In 2004, Professor Behrokh Khoshnevis of the University of South Carolina built the first 3D printed concrete wall . This breakthrough has led to an explosion of investment in the application and commercialization of 3D Printing in the US$ 10.6 trillion construction industry . In 2013, there were barely 25 start-ups in the field; today there are about 65 offering a range of services throughout the construction value chain .
The reason for the increased interest in this sector is that there are a number of advantages this technology could bring versus traditional construction methods, such as lower cost, increased occupational safety, reduced waste and optimization in project schedule . Despite these potential advantages, adoption of 3D printing has been slow. The construction industry is conservative and are deeply entrenched in traditional processes that has not fundamentally changed for many decades in terms of productivity and efficiency .
Against this backdrop, Winsun, a construction company based in China, has dedicated itself to developing and utilizing 3D printing technologies in the pursuit of efficient, safe, and sustainable construction.
How to build a house in one day
Yingchuang Building Technique (Shanghai) Co. Ltd, or Winson as it is known in China, was founded in 2003. The company started out as an advanced building material supplier, specializing in complex interior décor. The company made headlines globally in 2014 by printing a batch of ten complete houses. Since then, the company has conducted several bold projects that received widespread media attention, such as printing a stylish office building for the Dubai Future Foundation (Figure 1). It has continued to develop technologies in 3D printing, and now owns 151 patents .
Using its 3D printing technology, Winsun has increased productivity and realized significant cost savings. It claims that a standard house can be built for about 30,000 RMB (USD $4,800) in one day . Using a closed loop concept, it can source 50% of the ink material for printing from construction waste or mine tailings, which is environmentally beneficial when compared to traditional construction methods. Furthermore, the printing process minimizes waste from the construction process as Winsun’s modular dry construction method is dust free, which saves Winsun 30-60% of material relative to traditional construction methods .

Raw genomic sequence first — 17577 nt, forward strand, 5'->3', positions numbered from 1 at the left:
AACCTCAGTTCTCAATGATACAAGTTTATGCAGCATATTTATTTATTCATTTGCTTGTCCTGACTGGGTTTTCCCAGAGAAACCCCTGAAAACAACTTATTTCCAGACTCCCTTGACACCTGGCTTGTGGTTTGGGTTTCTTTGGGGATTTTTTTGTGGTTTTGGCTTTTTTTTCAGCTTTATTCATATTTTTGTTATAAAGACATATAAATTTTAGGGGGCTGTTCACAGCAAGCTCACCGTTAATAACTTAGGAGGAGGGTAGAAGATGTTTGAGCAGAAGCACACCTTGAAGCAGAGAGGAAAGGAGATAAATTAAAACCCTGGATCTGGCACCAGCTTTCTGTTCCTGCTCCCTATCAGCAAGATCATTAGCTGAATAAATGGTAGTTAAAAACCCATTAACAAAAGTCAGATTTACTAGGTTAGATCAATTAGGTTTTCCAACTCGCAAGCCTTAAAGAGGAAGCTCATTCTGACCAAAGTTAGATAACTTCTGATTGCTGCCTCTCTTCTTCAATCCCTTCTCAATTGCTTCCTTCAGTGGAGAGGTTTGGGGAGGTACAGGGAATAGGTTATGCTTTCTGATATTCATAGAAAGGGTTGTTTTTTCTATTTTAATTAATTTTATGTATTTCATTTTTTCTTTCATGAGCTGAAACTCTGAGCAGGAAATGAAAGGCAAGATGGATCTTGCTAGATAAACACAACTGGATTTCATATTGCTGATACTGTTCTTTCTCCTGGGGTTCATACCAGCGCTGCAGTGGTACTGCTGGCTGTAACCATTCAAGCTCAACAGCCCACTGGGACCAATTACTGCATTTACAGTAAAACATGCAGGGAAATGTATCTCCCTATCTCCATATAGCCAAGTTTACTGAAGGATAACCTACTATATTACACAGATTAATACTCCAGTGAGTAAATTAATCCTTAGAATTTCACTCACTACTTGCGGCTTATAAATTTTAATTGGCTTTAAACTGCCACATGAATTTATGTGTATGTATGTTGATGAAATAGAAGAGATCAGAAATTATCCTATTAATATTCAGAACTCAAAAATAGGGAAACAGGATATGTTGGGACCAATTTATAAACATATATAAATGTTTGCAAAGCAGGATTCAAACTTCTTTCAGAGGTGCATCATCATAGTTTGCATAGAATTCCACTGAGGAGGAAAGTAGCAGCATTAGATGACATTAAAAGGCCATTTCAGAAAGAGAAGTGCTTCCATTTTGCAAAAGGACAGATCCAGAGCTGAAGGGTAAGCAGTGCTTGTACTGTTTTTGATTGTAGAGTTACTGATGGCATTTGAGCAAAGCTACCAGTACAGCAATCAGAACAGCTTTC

Challenges in scaling up
To date, Winsun has sold more than 100 houses of various types, many of them in Dubai. The Dubai government has also recently contracted Winsun to build 17 office buildings using 3D printing . However, several key challenges has to be addressed in order for the company to achieve its potential.
First, the main barrier facing adoption of 3D printing in construction is the skepticism of designers, project developers, governments and end-users. In response, Winsun hopes to change the hearts and minds of these stakeholders by investing heavily in producing highly visible complex prototypes. For example, the company is planning to erect a demonstration building more than 100 meters high near Shanghai, with approximately 200,000 square meters of floor space. They have also formed partnerships with several large turnkey construction companies such as AECOM in order to increase the credibility of its technology .
Second, there is a lack of clear regulations for 3D printing in the construction industry. The industry abide by a certain set of building codes and procurement standards, and most of these codes and standards make no mention of 3D printing. To address this issue, Winsun is working closely with China’s national construction department to amend existing building codes.
With these challenges in mind, my recommendations are:
- Shaping the regulatory environment: In addition to working with governments, Winsun should undertake efforts to work with regulatory bodies such as the International Code Council (ICC) in order help shape international building codes and standards.
- Investment in mobile 3D printing technology: Expand R&D efforts to develop mobile 3D printers for the construction industry. This would enable Winsun to reach smaller, more remote markets which would help increase adoption and potentially develop a licensing business model for Winsun.
- To increase adoption of 3D printing in construction, how might Winsun educate partners (or competitors) across the construction value chain: from architecture, to procurement, to maintenance?
- Should Winsun continue to focus on its core competency of constructing buildings, or should it expand to other high potential areas of 3D printing, such as industrial goods?
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